Over 10,000 people, many immigrants, demonstrated against racism on Saturday in the southern town of Caserta, near Naples. Meanwhile, the Italian government deployed some 500 soldiers in the area in efforts to combat the Camorra organized crime syndicate. For VOA, Sabina Castelfranco reports from Rome.

The Camorra has shown it has no intention of giving up its control of the territory in the area of Caserta, near Naples. Just two weeks ago members of the organized crime syndicate opened fire and gunned down six immigrants. There have been more killings since then, although not of immigrants.

Italian police said the murders of the immigrants were connected to drug trafficking in the area, where it appears Africans have begun to deal independently and stopped paying kickbacks to the Camorra.

A massive demonstration was held in Caserta Saturday morning against racism and against the Camorra. More than 10,000 people turned out. In addition to immigrants, who sang songs from their countries of origin - Ghana, Liberia, Nigeria -  there were also many students, members of local associations and institutional leaders.

This African immigrant, who took part in the demonstration, said the climate here after the killings has changed. It is no longer what it was like before. Now, he says, there is discrimination of immigrants and killings of immigrants.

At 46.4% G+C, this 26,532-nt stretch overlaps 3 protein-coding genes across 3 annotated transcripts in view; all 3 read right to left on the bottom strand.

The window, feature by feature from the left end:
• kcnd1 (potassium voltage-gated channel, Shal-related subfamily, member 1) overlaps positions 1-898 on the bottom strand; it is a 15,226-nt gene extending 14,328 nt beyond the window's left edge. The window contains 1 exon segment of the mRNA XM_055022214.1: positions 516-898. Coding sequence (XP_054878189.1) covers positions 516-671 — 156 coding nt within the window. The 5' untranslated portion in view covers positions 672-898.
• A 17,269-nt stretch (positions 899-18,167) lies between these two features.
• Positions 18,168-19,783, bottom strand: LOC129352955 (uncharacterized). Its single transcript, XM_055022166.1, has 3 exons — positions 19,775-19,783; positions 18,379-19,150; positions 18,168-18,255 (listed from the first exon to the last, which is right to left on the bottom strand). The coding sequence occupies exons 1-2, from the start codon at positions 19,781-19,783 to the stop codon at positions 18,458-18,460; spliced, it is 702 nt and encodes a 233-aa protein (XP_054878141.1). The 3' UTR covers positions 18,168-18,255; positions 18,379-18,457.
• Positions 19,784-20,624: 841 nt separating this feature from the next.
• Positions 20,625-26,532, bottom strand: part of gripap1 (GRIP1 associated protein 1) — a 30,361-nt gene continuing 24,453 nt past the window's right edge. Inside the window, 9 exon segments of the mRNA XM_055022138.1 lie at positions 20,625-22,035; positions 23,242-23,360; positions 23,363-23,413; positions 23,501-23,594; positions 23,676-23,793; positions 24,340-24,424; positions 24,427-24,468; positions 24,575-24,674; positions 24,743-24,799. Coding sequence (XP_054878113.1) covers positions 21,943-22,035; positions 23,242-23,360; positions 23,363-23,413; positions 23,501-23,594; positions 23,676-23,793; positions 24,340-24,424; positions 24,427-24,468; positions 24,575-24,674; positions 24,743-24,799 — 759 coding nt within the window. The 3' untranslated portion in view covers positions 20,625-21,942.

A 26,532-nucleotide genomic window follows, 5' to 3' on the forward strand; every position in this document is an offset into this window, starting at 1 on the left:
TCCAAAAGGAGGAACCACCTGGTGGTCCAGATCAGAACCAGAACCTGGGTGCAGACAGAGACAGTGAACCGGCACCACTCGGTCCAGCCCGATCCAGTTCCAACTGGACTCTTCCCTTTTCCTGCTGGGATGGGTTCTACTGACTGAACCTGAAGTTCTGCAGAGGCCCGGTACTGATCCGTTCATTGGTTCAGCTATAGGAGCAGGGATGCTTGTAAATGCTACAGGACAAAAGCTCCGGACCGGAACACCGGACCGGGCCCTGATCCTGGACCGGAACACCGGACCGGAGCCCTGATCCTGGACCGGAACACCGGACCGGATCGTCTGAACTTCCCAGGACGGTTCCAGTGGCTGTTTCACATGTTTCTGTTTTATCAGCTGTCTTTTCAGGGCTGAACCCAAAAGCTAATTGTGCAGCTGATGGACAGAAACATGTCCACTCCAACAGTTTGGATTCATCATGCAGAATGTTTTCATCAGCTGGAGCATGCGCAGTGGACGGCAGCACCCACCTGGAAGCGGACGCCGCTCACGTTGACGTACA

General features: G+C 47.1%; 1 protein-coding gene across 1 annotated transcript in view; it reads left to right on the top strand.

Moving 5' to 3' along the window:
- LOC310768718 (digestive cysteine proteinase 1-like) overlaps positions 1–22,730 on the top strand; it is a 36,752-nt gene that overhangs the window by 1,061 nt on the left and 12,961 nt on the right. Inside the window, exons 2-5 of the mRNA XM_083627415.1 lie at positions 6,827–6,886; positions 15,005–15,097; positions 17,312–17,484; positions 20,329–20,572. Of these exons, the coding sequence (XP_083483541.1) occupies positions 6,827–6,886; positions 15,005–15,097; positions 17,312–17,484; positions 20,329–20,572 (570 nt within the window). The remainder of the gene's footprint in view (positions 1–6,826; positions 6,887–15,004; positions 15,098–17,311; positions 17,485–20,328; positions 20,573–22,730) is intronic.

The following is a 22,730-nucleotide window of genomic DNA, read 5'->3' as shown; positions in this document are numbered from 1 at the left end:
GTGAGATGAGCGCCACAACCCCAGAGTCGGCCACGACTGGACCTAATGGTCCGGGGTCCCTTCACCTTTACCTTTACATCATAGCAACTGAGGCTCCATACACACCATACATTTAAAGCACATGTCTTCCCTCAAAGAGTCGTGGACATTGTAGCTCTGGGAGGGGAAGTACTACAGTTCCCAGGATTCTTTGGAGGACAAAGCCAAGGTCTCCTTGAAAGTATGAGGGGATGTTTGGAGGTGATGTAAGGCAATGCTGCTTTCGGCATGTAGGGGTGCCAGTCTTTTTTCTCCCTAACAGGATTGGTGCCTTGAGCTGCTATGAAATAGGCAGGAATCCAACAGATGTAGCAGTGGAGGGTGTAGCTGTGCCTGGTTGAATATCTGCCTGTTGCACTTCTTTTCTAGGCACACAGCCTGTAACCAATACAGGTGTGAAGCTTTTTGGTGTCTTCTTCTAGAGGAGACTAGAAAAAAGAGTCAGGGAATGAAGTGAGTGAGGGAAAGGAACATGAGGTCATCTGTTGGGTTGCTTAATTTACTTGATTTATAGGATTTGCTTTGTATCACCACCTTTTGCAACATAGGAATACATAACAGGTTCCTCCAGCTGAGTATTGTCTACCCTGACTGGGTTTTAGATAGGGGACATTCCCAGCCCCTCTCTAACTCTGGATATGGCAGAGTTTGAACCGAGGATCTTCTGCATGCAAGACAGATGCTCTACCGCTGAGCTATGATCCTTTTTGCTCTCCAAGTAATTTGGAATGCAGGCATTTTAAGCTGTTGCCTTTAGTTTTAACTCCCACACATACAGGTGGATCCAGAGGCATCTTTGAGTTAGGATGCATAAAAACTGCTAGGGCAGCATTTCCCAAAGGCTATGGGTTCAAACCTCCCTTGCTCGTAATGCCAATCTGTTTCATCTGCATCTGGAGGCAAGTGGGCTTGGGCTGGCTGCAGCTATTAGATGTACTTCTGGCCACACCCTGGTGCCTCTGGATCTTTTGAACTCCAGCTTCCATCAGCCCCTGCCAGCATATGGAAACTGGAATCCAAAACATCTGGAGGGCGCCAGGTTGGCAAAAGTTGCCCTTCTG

The Italian authorities have stepped up their fight against the Camorra. On Saturday 500 soldiers began their deployment in the area to provide assistance to the other police forces in the area.

The troops are patrolling streets and manning checkpoints in Caserta. Italy's Interior Minister Roberto Maroni has said the aim is to preside and render visible the presence of the state.  

Just this week sweeping arrests were made against the mob in the area and Maroni said the Italian state is waging a war against the Camorra. He added pressure like never before is being exerted now on organized crime and that this pressure will be kept up until the war is won.